Creating data driven catalogues

Choosing a flow-based or a grid-based catalogue layout

Catalogues typically fall in to one of two layout types – flow-based or grid-based. While many catalogue characteristics are common to both types, there are some specific (and significant) differences between the two.

This guide has been designed to explain these major differences and to provide detailed information for consideration at (or near) the start of your journey towards creating an automated product catalogue. More information is contained elsewhere in this knowledge base, including a more detailed explanation of the various methodologies for creating the different types of catalogue.

Flow-based catalogues

Easy to conceptualise and often much simpler to implement than grid-based catalogues, flow-based catalogues places products (or collections of products) one after the other into a continuous text frame.

Most of the time content is placed into a single column which spans the whole page, although two, three or four column text frames can also be used.

The data source for a flow-based catalogue is often very simple – a minimal data set of basic categorisation, product names and simple product attributes (e.g. product code, product name/description and price) will allow you to make a no-frills catalogue.

Flow-based catalogues are typically used for larger product ranges in a wholesale/business-to-business setting e.g. electrical parts, automotive parts, office products etc.

Note: While the Wholesale catalogue example is typically created as a grid-based catalogue, it can also be created as a flow-based catalogue providing the grid layout is common to all pages.

Learn more about creating flow-based catalogues with our Creating automated content using ‘Paginate Into Text Flow’ guide.

Grid-based catalogues

More flexible designs are possible using grid-based catalogues, though with this flexibility comes additional data requirements – especially for more complex layouts.

Grid-based catalogues are typically used for more visually intensive products including retail (e.g. tool shops & supermarkets) and wholesale (e.g. food supplies, homewares, education supplies).

Learn more about creating grid-based catalogues with our Creating automated content using ‘Paginate At Positions Specified In The Data’ guide.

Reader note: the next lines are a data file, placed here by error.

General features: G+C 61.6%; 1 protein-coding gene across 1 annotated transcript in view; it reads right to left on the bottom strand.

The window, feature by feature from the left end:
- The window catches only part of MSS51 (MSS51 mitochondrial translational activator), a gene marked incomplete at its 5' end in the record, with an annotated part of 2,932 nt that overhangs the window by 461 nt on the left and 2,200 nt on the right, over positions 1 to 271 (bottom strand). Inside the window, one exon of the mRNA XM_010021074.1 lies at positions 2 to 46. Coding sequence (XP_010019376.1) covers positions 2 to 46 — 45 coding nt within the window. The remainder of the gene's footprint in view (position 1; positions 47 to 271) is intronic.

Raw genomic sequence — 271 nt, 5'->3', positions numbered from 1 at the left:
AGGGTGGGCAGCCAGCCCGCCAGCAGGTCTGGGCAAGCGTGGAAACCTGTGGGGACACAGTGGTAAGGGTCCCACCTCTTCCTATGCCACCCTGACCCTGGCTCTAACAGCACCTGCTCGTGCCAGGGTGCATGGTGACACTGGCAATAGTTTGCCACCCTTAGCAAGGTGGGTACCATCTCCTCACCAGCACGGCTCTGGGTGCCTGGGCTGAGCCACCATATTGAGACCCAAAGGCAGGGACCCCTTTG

Catalogue layout selection guide

The following selection guide is based on the most common automated workflow design. It does not take into account additional complexity or options available by using scripting or other less common or more labour-intensive methods.

 

Characteristic Flow-based Grid-based
Layout style
  • Simple layout, product after product.
  • Complex layout possible including complex grid options.
Product & publishing data
  • Simple data may be used for less-complex catalogues.
  • Different products/collections may be assigned different templates using a simple field.
  • Simple data may be used for regular grids.
  • Complex layouts (including multiple, different sized products per page) requires additional publishing data.
Flexibility of alterations
  • Text frame will continue to grow as required if additional content is added after initial document creation.
  • Product elements will remain where they were originally placed unless they are manually moved.
Product element size
  • Element width is common to all pages within document (or chapter).
  • Each product element may be a different size. (Bear in mind that significant empty space may be created if element sizing is not considered carefully).
Master page
  • Single master page per document (or chapter).
  • Unable to automatically change master pages mid-chapter.
  • Multiple master pages may be selected.
  • A new master page may be applied after a page break.
Advertisements
  • Full page advertisements may be placed throughout the catalogue.
  • Smaller advertisements may be placed as fillers. (If placed with text wrap turned on then catalogue content will flow around advertisement.)
  • Full page advertisements may be placed throughout the catalogue.
  • Smaller advertisements may be placed as fillers. (Existing content will need to be manually relocated as required.)